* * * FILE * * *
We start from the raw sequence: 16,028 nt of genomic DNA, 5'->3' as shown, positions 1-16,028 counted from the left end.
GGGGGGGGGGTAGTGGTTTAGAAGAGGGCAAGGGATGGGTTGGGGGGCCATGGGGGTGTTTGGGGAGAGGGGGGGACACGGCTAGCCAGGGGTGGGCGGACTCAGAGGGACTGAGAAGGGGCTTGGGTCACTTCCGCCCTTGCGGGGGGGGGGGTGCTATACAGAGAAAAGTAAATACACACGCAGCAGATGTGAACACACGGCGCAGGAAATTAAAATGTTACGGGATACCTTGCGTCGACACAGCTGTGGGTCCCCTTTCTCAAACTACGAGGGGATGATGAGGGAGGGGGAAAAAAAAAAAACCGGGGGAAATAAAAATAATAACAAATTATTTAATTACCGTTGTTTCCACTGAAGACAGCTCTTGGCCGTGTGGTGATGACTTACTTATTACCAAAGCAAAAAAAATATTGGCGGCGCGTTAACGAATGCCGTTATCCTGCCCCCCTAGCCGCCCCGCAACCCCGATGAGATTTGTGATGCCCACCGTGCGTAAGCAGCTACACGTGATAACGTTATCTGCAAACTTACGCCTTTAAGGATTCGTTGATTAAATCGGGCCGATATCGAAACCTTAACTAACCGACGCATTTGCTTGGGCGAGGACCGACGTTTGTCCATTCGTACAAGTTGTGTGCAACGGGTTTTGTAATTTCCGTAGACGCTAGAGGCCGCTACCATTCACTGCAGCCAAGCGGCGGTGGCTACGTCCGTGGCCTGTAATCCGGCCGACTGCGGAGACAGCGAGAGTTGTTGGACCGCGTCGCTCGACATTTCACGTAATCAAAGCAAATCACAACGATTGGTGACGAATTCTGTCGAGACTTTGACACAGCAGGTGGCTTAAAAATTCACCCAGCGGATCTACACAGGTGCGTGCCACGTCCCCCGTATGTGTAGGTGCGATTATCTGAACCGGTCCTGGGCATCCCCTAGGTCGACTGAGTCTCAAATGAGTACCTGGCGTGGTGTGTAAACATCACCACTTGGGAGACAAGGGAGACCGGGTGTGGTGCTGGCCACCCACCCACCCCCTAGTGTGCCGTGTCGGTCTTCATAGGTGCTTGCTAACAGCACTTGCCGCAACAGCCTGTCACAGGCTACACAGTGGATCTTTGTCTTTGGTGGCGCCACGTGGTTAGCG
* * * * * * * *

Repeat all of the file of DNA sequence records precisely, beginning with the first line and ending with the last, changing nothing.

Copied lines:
We start from the raw sequence: 16,028 nt of genomic DNA, 5'->3' as shown, positions 1-16,028 counted from the left end.
GGGGGGGGGGTAGTGGTTTAGAAGAGGGCAAGGGATGGGTTGGGGGGCCATGGGGGTGTTTGGGGAGAGGGGGGGACACGGCTAGCCAGGGGTGGGCGGACTCAGAGGGACTGAGAAGGGGCTTGGGTCACTTCCGCCCTTGCGGGGGGGGGGGTGCTATACAGAGAAAAGTAAATACACACGCAGCAGATGTGAACACACGGCGCAGGAAATTAAAATGTTACGGGATACCTTGCGTCGACACAGCTGTGGGTCCCCTTTCTCAAACTACGAGGGGATGATGAGGGAGGGGGAAAAAAAAAAAACCGGGGGAAATAAAAATAATAACAAATTATTTAATTACCGTTGTTTCCACTGAAGACAGCTCTTGGCCGTGTGGTGATGACTTACTTATTACCAAAGCAAAAAAAATATTGGCGGCGCGTTAACGAATGCCGTTATCCTGCCCCCCTAGCCGCCCCGCAACCCCGATGAGATTTGTGATGCCCACCGTGCGTAAGCAGCTACACGTGATAACGTTATCTGCAAACTTACGCCTTTAAGGATTCGTTGATTAAATCGGGCCGATATCGAAACCTTAACTAACCGACGCATTTGCTTGGGCGAGGACCGACGTTTGTCCATTCGTACAAGTTGTGTGCAACGGGTTTTGTAATTTCCGTAGACGCTAGAGGCCGCTACCATTCACTGCAGCCAAGCGGCGGTGGCTACGTCCGTGGCCTGTAATCCGGCCGACTGCGGAGACAGCGAGAGTTGTTGGACCGCGTCGCTCGACATTTCACGTAATCAAAGCAAATCACAACGATTGGTGACGAATTCTGTCGAGACTTTGACACAGCAGGTGGCTTAAAAATTCACCCAGCGGATCTACACAGGTGCGTGCCACGTCCCCCGTATGTGTAGGTGCGATTATCTGAACCGGTCCTGGGCATCCCCTAGGTCGACTGAGTCTCAAATGAGTACCTGGCGTGGTGTGTAAACATCACCACTTGGGAGACAAGGGAGACCGGGTGTGGTGCTGGCCACCCACCCACCCCCTAGTGTGCCGTGTCGGTCTTCATAGGTGCTTGCTAACAGCACTTGCCGCAACAGCCTGTCACAGGCTACACAGTGGATCTTTGTCTTTGGTGGCGCCACGTGGTTAGCG